Hydrogen-ready boilers - planning ahead

There is growing interest in the potential for hydrogen as an alternative to natural gas for heating and hot water production in homes and other buildings. Here at Alpha Heating Innovation our boilers can already be adapted to accommodate hydrogen, but we think that the path to a hydrogen-heating future requires careful planning.

The UK government has set a target for achieving national net zero carbon emissions by 2050. Heating in our homes and other buildings creates significant amount of the UK’s greenhouse gas emissions – around 30%.

As a result, decarbonising our heating system is top of the government’s agenda for reaching net zero by 2050. We must reduce our reliance on natural gas, a fossil fuel, for heating and producing hot water. Since 85% of the UK’s homes are on the gas grid, the solutions must be scalable and attractive to householders as well as business users.

In November 2020, government introduced its Ten Point Plan for a Green Industrial Revolution1. This document sets out a pathway to 2050, and highlights the main methods, funding and technologies that will be used along the way. Hydrogen is one of several options government is exploring.

We are closely monitoring how the UK is planning to apply hydrogen for heating at scale, and developing our technologies accordingly. But for clients looking to reduce their carbon footprint and enhance heating system efficiency, we have products that will deliver both reliably right now.

The potential of hydrogen

One of the main potential benefits of hydrogen is that it could be used to deliver heating and hot water in very much the same way as natural gas – using boilers.

This would mean that for householders particularly, their experience of a domestic heating system would be much the same as it is now. The Climate Change Committee (CCC), which advises government on how to reach its 2050 target, believes that consumer buy-in for low carbon heating systems is vital: “Public support and attitudes will play an important role in the shape of our future heating technologies.”2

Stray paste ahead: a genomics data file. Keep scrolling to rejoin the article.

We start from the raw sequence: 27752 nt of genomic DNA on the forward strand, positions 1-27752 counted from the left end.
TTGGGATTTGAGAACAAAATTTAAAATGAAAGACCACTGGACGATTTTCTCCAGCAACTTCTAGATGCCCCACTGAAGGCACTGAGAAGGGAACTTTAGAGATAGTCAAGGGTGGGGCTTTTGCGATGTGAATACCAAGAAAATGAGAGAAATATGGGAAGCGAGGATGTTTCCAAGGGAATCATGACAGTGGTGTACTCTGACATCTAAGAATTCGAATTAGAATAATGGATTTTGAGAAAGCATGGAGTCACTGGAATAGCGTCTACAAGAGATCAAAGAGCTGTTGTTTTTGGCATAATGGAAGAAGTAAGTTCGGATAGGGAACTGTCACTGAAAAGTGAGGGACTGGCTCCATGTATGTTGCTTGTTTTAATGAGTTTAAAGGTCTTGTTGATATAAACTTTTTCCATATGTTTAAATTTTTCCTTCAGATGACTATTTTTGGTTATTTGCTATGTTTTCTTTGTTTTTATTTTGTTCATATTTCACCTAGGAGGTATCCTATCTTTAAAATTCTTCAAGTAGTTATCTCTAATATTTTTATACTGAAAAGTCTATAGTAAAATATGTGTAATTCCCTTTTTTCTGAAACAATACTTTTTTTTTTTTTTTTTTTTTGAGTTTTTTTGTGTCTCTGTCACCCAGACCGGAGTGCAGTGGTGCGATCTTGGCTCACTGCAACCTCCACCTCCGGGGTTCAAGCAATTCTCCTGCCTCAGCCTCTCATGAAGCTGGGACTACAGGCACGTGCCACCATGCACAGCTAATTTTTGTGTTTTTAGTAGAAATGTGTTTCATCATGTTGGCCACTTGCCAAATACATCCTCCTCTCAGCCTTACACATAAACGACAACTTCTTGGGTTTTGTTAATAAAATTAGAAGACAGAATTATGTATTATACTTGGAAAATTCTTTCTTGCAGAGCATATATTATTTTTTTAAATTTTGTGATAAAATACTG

Other alternatives to natural gas deliver space heating in a way that is largely unfamiliar to UK householders. Heat pumps, for instance, operate at lower temperatures and advice is generally to keep them switched on all the time. Heating may also be delivered via underfloor systems, rather than radiators. This is a different user experience for consumers used to gas heating and radiators which provide heat at higher temperatures at set times during the day.

Another advantage of hydrogen is that it could be delivered using the extensive gas network that already exists in the UK. One idea being tested in 2021 is to add a percentage of hydrogen as a blend to the natural gas supply (at around 20% levels). According to the Ten Point Plan, this could reduce the emissions of gas used by around 7%.

The UK’s National Transmission System (NTS) that carries our gas supply is 7,700km in length3. It is a substantial network that delivers gas to around 11 million homes and other buildings. The ability to continuing making use of that infrastructure would have significant benefits.

The hydrogen challenge

However, using hydrogen is not without its problems. The first is in the production phase.

There are currently two main approaches to making hydrogen at scale. One is to effectively ‘decarbonise’ fossil fuel into hydrogen and carbon dioxide (CO2) – known as gas reforming. To make the hydrogen carbon-neutral, that CO2 must be removed through carbon capture and storage (CCS).

In the Ten Point Plan, government recognises this issue and states that any use of hydrogen will have to go hand-in-hand with development of CCS technologies and facilities.

A second method is electrolysis - applying electricity to water to produce hydrogen and oxygen. This is at first sight a much ‘cleaner’ option, as long as the electricity used comes from renewable sources.